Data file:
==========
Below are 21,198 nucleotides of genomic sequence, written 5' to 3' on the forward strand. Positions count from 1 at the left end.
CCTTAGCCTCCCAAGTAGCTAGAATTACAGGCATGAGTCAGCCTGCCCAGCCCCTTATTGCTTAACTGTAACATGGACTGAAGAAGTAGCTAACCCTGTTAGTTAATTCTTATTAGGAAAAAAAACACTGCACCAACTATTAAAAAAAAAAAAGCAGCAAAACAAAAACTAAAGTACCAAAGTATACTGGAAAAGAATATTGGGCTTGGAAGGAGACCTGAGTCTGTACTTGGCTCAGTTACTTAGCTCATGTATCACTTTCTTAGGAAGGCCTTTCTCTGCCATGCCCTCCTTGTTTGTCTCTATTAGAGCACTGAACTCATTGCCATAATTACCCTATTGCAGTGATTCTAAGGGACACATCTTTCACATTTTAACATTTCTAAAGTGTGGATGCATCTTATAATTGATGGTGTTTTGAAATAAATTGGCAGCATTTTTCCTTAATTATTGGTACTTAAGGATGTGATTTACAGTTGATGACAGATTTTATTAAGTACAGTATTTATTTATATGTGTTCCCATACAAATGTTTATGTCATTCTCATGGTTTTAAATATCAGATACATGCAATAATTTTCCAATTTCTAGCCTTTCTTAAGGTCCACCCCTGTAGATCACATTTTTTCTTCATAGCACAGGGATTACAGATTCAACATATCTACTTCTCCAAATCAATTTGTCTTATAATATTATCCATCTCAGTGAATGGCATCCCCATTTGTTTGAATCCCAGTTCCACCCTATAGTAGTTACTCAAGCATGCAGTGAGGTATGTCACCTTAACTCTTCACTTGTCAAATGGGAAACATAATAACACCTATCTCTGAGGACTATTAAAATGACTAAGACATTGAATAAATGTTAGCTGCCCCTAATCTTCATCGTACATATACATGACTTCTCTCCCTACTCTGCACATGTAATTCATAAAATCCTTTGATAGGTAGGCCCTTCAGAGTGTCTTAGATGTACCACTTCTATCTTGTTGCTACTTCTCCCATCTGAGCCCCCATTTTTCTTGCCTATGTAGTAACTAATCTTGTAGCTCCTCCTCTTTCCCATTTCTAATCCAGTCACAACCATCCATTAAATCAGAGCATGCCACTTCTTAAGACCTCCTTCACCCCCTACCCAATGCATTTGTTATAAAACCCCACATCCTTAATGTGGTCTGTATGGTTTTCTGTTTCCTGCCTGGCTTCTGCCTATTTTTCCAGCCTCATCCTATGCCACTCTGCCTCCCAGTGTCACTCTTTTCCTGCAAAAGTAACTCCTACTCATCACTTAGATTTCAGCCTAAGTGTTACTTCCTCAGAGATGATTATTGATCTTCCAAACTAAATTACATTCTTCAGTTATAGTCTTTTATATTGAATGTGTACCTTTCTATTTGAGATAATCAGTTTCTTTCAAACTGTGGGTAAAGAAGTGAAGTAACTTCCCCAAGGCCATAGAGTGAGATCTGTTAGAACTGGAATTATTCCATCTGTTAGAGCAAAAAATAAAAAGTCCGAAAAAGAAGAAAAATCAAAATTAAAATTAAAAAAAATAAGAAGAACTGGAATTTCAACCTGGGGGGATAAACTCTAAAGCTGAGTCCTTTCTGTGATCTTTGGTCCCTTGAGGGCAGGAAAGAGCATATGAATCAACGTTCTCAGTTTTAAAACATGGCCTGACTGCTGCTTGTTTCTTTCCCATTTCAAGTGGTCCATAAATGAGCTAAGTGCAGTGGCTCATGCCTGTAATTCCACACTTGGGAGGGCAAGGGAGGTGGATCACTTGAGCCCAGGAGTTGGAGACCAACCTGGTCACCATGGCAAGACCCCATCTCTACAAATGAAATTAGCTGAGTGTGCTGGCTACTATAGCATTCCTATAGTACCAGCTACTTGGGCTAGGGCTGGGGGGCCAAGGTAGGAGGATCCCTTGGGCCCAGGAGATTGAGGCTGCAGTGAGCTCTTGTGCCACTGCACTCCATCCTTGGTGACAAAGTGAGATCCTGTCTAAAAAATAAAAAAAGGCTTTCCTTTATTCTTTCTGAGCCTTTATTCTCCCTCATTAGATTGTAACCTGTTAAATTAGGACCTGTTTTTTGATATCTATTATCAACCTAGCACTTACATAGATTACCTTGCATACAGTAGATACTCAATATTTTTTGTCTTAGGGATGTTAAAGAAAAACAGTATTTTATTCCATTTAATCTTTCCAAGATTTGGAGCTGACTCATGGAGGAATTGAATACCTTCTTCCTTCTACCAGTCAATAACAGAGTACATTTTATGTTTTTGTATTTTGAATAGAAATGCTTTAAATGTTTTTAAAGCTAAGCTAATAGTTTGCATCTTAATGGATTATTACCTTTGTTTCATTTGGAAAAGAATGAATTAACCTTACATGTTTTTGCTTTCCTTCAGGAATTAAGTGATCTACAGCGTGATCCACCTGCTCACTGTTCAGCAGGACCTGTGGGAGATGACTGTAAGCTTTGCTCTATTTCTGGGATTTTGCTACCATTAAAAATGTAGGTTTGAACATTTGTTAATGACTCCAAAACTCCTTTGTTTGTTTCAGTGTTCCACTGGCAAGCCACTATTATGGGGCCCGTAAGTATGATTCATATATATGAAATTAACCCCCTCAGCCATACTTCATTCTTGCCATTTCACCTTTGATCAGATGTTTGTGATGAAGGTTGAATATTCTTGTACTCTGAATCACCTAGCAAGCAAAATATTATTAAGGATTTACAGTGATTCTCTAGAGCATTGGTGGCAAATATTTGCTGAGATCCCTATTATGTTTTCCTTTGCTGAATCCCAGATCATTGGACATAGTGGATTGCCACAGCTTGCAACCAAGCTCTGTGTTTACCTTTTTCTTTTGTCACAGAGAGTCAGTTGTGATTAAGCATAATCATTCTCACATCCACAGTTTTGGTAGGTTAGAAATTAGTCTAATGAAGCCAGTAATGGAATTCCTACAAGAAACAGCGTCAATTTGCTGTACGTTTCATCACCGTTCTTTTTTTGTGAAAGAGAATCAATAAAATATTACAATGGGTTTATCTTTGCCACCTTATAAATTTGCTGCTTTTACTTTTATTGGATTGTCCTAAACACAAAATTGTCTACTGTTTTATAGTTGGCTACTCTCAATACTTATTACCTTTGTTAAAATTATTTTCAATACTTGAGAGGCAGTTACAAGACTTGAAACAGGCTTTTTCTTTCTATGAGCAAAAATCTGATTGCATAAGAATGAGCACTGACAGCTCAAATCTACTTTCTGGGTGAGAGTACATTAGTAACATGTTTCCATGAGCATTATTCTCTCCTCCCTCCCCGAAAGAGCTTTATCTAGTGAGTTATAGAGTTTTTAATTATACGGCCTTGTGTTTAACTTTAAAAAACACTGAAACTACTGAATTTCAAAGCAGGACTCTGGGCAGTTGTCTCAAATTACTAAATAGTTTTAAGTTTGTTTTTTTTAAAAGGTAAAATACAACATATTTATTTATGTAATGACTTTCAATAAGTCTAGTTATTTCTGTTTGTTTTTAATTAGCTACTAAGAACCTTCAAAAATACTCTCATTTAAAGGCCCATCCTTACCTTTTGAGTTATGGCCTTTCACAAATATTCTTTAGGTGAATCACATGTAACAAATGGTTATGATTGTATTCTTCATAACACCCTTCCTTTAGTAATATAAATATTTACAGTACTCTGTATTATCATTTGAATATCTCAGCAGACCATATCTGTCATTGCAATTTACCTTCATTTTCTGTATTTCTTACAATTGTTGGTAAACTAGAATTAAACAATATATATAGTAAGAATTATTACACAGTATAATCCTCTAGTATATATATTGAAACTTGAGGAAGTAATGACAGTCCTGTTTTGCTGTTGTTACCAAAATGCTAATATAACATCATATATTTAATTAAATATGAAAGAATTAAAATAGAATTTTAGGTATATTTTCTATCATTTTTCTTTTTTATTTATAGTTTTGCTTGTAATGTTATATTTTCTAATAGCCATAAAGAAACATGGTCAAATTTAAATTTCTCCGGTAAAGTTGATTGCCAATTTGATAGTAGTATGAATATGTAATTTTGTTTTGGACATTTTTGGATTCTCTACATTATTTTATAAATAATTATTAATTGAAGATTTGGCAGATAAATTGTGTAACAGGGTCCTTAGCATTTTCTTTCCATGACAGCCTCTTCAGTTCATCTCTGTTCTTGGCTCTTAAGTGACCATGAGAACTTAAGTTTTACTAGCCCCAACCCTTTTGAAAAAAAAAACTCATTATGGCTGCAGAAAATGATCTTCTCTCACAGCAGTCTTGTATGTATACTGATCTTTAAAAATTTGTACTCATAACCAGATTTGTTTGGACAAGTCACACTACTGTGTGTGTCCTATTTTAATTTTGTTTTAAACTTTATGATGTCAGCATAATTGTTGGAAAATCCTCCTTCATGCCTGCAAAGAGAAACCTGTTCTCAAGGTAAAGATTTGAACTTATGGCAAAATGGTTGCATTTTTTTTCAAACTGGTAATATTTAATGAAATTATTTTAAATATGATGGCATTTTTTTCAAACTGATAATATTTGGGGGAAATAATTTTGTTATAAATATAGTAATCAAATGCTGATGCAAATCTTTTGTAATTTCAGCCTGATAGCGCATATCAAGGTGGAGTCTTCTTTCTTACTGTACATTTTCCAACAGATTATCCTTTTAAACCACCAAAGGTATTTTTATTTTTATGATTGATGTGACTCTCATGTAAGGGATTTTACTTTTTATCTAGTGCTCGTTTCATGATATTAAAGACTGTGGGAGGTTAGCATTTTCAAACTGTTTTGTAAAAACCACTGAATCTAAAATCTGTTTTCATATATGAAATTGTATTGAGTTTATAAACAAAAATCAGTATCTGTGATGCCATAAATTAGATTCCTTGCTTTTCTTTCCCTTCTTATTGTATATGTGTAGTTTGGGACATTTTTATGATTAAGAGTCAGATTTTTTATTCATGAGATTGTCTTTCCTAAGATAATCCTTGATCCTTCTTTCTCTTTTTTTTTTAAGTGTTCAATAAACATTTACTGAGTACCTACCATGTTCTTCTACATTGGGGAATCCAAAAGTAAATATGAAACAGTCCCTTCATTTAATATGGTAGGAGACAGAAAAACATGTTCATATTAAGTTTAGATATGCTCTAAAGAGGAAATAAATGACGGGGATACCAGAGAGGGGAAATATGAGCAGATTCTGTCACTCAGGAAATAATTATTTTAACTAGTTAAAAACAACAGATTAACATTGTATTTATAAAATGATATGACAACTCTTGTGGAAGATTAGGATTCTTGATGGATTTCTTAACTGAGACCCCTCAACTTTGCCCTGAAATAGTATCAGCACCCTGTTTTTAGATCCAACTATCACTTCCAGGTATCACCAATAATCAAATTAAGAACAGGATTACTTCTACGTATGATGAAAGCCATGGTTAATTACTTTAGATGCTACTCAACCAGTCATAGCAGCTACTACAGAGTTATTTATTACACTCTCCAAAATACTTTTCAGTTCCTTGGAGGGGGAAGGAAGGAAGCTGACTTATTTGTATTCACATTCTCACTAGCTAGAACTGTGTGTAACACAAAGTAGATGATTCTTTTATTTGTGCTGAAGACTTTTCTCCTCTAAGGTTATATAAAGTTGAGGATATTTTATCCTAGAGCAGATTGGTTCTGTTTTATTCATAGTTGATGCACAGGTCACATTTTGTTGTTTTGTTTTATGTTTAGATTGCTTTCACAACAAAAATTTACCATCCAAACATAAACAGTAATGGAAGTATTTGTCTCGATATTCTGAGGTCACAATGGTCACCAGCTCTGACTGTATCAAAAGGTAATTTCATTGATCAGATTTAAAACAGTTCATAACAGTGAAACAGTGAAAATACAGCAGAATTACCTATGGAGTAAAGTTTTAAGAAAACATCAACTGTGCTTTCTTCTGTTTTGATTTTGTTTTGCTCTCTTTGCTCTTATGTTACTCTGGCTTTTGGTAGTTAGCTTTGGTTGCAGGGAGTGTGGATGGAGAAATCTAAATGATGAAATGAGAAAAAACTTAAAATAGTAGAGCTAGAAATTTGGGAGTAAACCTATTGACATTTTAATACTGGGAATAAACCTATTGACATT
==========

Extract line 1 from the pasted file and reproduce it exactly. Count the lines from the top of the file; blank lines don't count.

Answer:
Below are 21,198 nucleotides of genomic sequence, written 5' to 3' on the forward strand. Positions count from 1 at the left end.